What is CPF Minimum Sum? 7 things to know

SINGAPORE - The National Trades Union Congress (NTUC) announced on Wednesday 15 recommendations for the ongoing review of the Central Provident Fund (CPF) system.

Among other things, it has called for greater transparency and predictability of the Minimum Sum, proposing that the Government set a 10-year Minimum Sum schedule with corresponding CPF Life monthly payout. It also called for a mid-term review of the schedule to ensure relevancy.

"In addition, any adjustment or changes should be explained to members adequately in advance, including how the Minimum Sum is calculated and CPF Life monthly payout is determined," said NTUC assistant secretary-general Cham Hui Fong.

Here are seven things to know about the Minimum Sum:

1. What is the Minimum Sum?

The Minimum Sum is the amount that must be set aside in the Central Provident Fund (CPF) for retirement needs when a member turns 55. Half can be in the form of a pledge from a property purchased with CPF savings. The Minimum Sum provides CPF members with monthly payouts in their retirement years.

Currently, members who are turning 55 between July 1, 2014, and June 30, 2015, have to set aside $155,000 in their Retirement accounts to receive a monthly payout of about $1,200 when they turn 65. Come July 2015, the next cohort (those turning 55 between July 1, 2015 to June 30, 2016) will need $161,000. The amount, known as the Minimum Sum, is adjusted annually after taking into account inflation.

This one-size-fits-all approach is currently being reviewed by an advisory panel set up by the Government. In a media interview in December 2014, Manpower Minister Tan Chuan-Jin said that more options may soon be available for members to decide how they want to save for their retirement.

The panel's first set of recommendations should be ready by January 2015, and will also likely look at how to prevent payouts from being eroded by inflation.

2. What forms the Minimum Sum?

When a member turns 55, money from his Special and Ordinary accounts will be transferred into a newly-formed Retirement account. The Retirement account will hold up to $155,000 or whatever the Minimum Sum is for his cohort. Any extra remains in the respective accounts.

The member will have four accounts when he or she turns 55: Ordinary, Special, Medisave and Retirement.

3. What happens when members do not have the Minimum Sum?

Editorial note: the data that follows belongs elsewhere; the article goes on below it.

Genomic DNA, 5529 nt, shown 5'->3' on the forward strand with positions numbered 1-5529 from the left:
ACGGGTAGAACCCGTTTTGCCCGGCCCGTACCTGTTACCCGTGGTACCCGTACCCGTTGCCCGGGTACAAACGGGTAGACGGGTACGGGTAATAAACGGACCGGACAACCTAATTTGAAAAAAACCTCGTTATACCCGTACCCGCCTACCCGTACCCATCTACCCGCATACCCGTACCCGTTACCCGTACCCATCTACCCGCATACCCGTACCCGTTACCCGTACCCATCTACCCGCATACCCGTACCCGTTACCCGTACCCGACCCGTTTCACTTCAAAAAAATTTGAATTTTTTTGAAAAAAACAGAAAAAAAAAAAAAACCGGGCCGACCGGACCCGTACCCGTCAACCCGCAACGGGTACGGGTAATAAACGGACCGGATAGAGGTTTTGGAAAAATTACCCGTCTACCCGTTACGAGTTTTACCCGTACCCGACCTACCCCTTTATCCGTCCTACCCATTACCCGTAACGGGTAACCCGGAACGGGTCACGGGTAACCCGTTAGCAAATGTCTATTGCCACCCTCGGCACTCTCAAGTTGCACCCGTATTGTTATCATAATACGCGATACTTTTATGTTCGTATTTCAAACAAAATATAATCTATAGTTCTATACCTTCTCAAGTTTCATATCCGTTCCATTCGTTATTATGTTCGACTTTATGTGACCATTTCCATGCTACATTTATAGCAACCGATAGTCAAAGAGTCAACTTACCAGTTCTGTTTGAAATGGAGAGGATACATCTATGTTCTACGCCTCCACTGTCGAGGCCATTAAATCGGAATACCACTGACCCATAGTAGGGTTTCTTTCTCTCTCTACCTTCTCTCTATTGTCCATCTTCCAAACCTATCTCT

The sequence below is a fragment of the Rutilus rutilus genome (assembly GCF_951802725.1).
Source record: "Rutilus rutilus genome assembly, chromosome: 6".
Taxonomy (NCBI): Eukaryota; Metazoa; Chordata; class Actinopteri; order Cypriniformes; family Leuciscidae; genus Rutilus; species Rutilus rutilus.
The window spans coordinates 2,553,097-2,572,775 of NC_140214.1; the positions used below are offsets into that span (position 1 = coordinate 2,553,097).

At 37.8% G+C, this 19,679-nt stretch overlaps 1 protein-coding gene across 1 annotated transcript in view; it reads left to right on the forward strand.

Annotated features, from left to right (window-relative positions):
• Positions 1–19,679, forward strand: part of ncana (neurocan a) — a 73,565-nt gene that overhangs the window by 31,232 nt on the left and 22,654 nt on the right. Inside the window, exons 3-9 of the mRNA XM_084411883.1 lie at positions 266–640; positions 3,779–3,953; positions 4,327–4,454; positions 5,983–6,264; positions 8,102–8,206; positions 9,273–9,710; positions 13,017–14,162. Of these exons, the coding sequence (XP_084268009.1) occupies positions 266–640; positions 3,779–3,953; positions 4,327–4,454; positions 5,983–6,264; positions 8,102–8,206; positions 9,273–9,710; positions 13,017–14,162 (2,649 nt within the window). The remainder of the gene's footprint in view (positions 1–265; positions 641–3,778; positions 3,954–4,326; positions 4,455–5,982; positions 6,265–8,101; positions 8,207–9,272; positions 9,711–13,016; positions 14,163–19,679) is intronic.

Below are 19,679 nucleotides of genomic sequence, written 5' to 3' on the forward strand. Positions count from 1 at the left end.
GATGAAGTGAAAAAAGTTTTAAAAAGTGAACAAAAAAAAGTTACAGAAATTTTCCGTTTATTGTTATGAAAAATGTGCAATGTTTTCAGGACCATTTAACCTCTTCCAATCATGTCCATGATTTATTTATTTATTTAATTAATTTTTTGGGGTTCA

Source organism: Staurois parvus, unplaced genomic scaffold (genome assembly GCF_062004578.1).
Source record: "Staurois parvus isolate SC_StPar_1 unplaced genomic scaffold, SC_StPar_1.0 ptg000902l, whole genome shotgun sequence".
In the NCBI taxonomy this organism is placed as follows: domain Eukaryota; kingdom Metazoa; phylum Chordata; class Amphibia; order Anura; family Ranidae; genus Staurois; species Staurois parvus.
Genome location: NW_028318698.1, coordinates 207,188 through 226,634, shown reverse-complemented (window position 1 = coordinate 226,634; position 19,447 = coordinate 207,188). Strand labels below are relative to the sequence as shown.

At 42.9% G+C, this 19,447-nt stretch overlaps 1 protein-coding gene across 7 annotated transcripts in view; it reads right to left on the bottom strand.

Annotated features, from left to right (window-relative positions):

Even if a member is unable to meet the Minimum Sum, he can still withdraw up to the first $5,000 from his CPF accounts.

He also does not need to top up the shortfall in cash or sell his property. The CPF Board will automatically pledge the property he has bought using his CPF for up to half of the Minimum Sum. The pledge amount is either the amount of CPF used for the property or the Minimum Sum shortfall - whichever is lower.

He will still get monthly payouts when he reaches 65, based on how much cash savings he has in his Retirement account. But his monthly payouts will be lower.

4. When can members start receiving payouts from their Retirement account?

Members turning 55 between July 1 this year and June 30 next year will receive monthly payouts of about $1,200 when they turn 65, provided they have set aside the current Minimum Sum. Those who had not set aside the full amount in cash will receive less.

5. What happens to a member's money in their Retirement, Ordinary, Medisave and Savings accounts if they do not make any withdrawals?

Money in the Ordinary account earns up to 3.5 per cent per annum. For Special, Medisave and Retirement accounts, the current interest rate is up to 5 per cent each year.

6. Can members be exempted from setting aside the Minimum Sum?

Yes, provided that they have bought life annuity that pays them a sum that matches or is more than their projected monthly retirement payouts. Members can apply to CPF to be exempted.

7. How has the Minimum Sum changed over the years?

The Minimum Sum was set at $80,000 in 2003 and has been raised every year since, to keep up with inflation and higher living standards. The aim is to reach $120,000, in 2003 dollars, in 2015. Increases were meant to end in 2013 but due to high inflation in 2012, the Government decided that year to spread out the remaining hikes until 2015.

This article was last updated at 7.26pm on January 21, 2015.


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